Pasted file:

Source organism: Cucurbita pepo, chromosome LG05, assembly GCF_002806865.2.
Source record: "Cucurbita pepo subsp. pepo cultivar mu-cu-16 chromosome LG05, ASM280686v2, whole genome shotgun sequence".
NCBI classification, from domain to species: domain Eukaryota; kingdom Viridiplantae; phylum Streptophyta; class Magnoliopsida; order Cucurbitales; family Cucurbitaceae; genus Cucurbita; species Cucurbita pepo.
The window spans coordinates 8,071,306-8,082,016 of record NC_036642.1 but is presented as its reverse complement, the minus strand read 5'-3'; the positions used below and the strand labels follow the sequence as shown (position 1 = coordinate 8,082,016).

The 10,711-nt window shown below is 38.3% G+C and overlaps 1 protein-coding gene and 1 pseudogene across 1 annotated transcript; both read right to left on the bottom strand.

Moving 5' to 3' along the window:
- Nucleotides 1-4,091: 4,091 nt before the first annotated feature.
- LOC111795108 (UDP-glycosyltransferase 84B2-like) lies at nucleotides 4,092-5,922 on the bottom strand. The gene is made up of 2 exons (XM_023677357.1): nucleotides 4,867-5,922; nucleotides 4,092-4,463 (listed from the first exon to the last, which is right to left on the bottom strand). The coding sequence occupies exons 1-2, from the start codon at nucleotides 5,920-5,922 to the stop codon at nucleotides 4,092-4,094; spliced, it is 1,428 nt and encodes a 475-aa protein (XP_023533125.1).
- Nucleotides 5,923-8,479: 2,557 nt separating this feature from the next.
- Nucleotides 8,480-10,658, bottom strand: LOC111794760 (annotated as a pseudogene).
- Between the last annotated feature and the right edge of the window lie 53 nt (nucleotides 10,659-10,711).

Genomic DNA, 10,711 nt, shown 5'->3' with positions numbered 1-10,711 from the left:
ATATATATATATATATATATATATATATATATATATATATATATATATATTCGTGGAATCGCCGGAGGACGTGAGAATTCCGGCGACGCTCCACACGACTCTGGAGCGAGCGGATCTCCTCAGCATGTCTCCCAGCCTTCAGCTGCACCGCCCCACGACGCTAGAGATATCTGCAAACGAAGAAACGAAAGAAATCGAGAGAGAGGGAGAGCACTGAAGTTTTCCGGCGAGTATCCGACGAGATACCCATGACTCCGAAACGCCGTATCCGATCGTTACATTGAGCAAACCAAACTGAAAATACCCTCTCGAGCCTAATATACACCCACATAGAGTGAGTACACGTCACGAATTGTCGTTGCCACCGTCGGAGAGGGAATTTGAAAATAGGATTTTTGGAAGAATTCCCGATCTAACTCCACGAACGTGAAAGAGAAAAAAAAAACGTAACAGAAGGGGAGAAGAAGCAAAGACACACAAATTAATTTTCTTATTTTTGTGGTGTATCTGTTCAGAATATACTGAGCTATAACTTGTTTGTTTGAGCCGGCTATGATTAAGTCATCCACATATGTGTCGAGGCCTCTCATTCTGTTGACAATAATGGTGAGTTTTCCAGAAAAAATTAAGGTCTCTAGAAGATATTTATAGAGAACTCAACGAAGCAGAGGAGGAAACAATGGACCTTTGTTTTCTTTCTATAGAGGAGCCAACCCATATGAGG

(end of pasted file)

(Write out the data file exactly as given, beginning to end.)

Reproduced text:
Source organism: Cucurbita pepo, chromosome LG05, assembly GCF_002806865.2.
Source record: "Cucurbita pepo subsp. pepo cultivar mu-cu-16 chromosome LG05, ASM280686v2, whole genome shotgun sequence".
NCBI classification, from domain to species: domain Eukaryota; kingdom Viridiplantae; phylum Streptophyta; class Magnoliopsida; order Cucurbitales; family Cucurbitaceae; genus Cucurbita; species Cucurbita pepo.
The window spans coordinates 8,071,306-8,082,016 of record NC_036642.1 but is presented as its reverse complement, the minus strand read 5'-3'; the positions used below and the strand labels follow the sequence as shown (position 1 = coordinate 8,082,016).

The 10,711-nt window shown below is 38.3% G+C and overlaps 1 protein-coding gene and 1 pseudogene across 1 annotated transcript; both read right to left on the bottom strand.

Moving 5' to 3' along the window:
- Nucleotides 1-4,091: 4,091 nt before the first annotated feature.
- LOC111795108 (UDP-glycosyltransferase 84B2-like) lies at nucleotides 4,092-5,922 on the bottom strand. The gene is made up of 2 exons (XM_023677357.1): nucleotides 4,867-5,922; nucleotides 4,092-4,463 (listed from the first exon to the last, which is right to left on the bottom strand). The coding sequence occupies exons 1-2, from the start codon at nucleotides 5,920-5,922 to the stop codon at nucleotides 4,092-4,094; spliced, it is 1,428 nt and encodes a 475-aa protein (XP_023533125.1).
- Nucleotides 5,923-8,479: 2,557 nt separating this feature from the next.
- Nucleotides 8,480-10,658, bottom strand: LOC111794760 (annotated as a pseudogene).
- Between the last annotated feature and the right edge of the window lie 53 nt (nucleotides 10,659-10,711).

Genomic DNA, 10,711 nt, shown 5'->3' with positions numbered 1-10,711 from the left:
ATATATATATATATATATATATATATATATATATATATATATATATATATTCGTGGAATCGCCGGAGGACGTGAGAATTCCGGCGACGCTCCACACGACTCTGGAGCGAGCGGATCTCCTCAGCATGTCTCCCAGCCTTCAGCTGCACCGCCCCACGACGCTAGAGATATCTGCAAACGAAGAAACGAAAGAAATCGAGAGAGAGGGAGAGCACTGAAGTTTTCCGGCGAGTATCCGACGAGATACCCATGACTCCGAAACGCCGTATCCGATCGTTACATTGAGCAAACCAAACTGAAAATACCCTCTCGAGCCTAATATACACCCACATAGAGTGAGTACACGTCACGAATTGTCGTTGCCACCGTCGGAGAGGGAATTTGAAAATAGGATTTTTGGAAGAATTCCCGATCTAACTCCACGAACGTGAAAGAGAAAAAAAAAACGTAACAGAAGGGGAGAAGAAGCAAAGACACACAAATTAATTTTCTTATTTTTGTGGTGTATCTGTTCAGAATATACTGAGCTATAACTTGTTTGTTTGAGCCGGCTATGATTAAGTCATCCACATATGTGTCGAGGCCTCTCATTCTGTTGACAATAATGGTGAGTTTTCCAGAAAAAATTAAGGTCTCTAGAAGATATTTATAGAGAACTCAACGAAGCAGAGGAGGAAACAATGGACCTTTGTTTTCTTTCTATAGAGGAGCCAACCCATATGAGG